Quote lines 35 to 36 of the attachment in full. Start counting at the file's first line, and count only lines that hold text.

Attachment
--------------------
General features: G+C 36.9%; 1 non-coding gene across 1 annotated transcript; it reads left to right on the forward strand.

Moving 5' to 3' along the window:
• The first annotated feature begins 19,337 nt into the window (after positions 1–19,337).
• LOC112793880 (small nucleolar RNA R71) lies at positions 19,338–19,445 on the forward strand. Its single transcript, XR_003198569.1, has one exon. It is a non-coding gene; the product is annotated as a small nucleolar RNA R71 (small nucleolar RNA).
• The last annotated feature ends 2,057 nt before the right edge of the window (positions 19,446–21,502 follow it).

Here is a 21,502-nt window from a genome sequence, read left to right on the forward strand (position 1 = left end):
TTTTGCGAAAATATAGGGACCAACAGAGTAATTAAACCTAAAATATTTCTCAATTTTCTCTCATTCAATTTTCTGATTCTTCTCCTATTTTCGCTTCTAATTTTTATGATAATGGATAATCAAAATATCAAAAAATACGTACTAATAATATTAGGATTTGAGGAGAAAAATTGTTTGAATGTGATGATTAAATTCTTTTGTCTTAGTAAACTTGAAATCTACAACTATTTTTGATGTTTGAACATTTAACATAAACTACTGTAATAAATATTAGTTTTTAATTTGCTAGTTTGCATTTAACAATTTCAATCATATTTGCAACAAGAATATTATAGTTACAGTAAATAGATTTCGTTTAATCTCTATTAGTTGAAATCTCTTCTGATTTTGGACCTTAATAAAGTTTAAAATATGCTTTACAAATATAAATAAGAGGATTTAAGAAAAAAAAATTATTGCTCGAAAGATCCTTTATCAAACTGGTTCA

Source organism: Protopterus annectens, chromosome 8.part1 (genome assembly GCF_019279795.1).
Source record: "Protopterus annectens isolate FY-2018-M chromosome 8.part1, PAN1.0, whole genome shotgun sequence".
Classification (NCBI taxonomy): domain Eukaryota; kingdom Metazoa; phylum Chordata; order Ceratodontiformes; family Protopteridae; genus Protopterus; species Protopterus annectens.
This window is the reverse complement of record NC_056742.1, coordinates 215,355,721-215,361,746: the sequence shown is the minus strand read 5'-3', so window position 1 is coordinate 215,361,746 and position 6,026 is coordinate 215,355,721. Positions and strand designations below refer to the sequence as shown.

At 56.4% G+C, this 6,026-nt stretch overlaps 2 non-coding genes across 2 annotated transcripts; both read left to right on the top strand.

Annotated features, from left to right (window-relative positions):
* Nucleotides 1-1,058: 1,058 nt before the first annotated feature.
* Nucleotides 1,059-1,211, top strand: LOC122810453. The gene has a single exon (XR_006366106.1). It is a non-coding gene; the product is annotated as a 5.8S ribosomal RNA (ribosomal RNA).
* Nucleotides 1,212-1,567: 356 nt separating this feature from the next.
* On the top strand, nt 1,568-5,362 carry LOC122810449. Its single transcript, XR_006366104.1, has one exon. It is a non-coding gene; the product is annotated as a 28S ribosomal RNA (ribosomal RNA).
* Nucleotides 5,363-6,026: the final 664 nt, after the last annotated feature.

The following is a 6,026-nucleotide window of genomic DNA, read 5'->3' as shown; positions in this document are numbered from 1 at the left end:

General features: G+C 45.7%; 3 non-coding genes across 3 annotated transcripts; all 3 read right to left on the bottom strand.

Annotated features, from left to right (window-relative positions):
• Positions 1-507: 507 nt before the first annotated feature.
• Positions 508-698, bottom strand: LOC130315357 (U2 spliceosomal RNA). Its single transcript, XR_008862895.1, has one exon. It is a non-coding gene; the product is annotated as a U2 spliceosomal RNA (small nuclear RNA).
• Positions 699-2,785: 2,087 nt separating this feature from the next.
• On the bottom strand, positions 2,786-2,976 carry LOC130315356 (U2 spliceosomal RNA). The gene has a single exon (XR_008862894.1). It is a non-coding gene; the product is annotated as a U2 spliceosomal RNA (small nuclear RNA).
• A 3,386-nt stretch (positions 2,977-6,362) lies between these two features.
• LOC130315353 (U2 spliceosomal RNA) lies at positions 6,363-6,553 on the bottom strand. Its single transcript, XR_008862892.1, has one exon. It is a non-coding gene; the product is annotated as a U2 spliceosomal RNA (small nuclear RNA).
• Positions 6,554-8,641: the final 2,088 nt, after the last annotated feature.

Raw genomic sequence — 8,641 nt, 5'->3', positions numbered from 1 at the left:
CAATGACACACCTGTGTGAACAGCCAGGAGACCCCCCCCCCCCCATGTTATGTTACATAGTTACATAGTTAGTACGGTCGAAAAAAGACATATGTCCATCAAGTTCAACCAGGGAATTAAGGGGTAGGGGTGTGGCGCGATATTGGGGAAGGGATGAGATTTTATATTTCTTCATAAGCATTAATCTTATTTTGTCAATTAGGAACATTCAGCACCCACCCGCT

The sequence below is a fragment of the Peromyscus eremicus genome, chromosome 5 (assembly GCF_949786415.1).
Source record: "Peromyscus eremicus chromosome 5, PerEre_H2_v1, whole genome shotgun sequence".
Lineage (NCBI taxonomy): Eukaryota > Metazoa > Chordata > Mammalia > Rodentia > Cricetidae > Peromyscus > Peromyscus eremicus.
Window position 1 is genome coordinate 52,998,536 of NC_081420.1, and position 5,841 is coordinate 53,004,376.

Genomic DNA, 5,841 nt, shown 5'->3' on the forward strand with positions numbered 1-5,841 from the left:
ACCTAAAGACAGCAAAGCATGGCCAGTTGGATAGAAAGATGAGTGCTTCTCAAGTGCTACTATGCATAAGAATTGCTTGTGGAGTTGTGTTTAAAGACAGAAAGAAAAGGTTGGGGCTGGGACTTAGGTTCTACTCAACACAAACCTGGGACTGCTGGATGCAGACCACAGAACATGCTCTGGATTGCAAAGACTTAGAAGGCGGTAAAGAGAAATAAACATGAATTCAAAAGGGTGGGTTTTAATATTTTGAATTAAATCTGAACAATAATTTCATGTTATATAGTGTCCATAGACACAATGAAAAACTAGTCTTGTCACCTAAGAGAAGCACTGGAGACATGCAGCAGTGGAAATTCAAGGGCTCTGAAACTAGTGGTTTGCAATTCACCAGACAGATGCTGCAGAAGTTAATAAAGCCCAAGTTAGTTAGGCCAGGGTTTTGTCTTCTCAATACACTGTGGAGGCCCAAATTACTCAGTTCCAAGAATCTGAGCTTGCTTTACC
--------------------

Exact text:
Genomic DNA, 5,841 nt, shown 5'->3' on the forward strand with positions numbered 1-5,841 from the left:
ACCTAAAGACAGCAAAGCATGGCCAGTTGGATAGAAAGATGAGTGCTTCTCAAGTGCTACTATGCATAAGAATTGCTTGTGGAGTTGTGTTTAAAGACAGAAAGAAAAGGTTGGGGCTGGGACTTAGGTTCTACTCAACACAAACCTGGGACTGCTGGATGCAGACCACAGAACATGCTCTGGATTGCAAAGACTTAGAAGGCGGTAAAGAGAAATAAACATGAATTCAAAAGGGTGGGTTTTAATATTTTGAATTAAATCTGAACAATAATTTCATGTTATATAGTGTCCATAGACACAATGAAAAACTAGTCTTGTCACCTAAGAGAAGCACTGGAGACATGCAGCAGTGGAAATTCAAGGGCTCTGAAACTAGTGGTTTGCAATTCACCAGACAGATGCTGCAGAAGTTAATAAAGCCCAAGTTAGTTAGGCCAGGGTTTTGTCTTCTCAATACACTGTGGAGGCCCAAATTACTCAGTTCCAAGAATCTGAGCTTGCTTTACC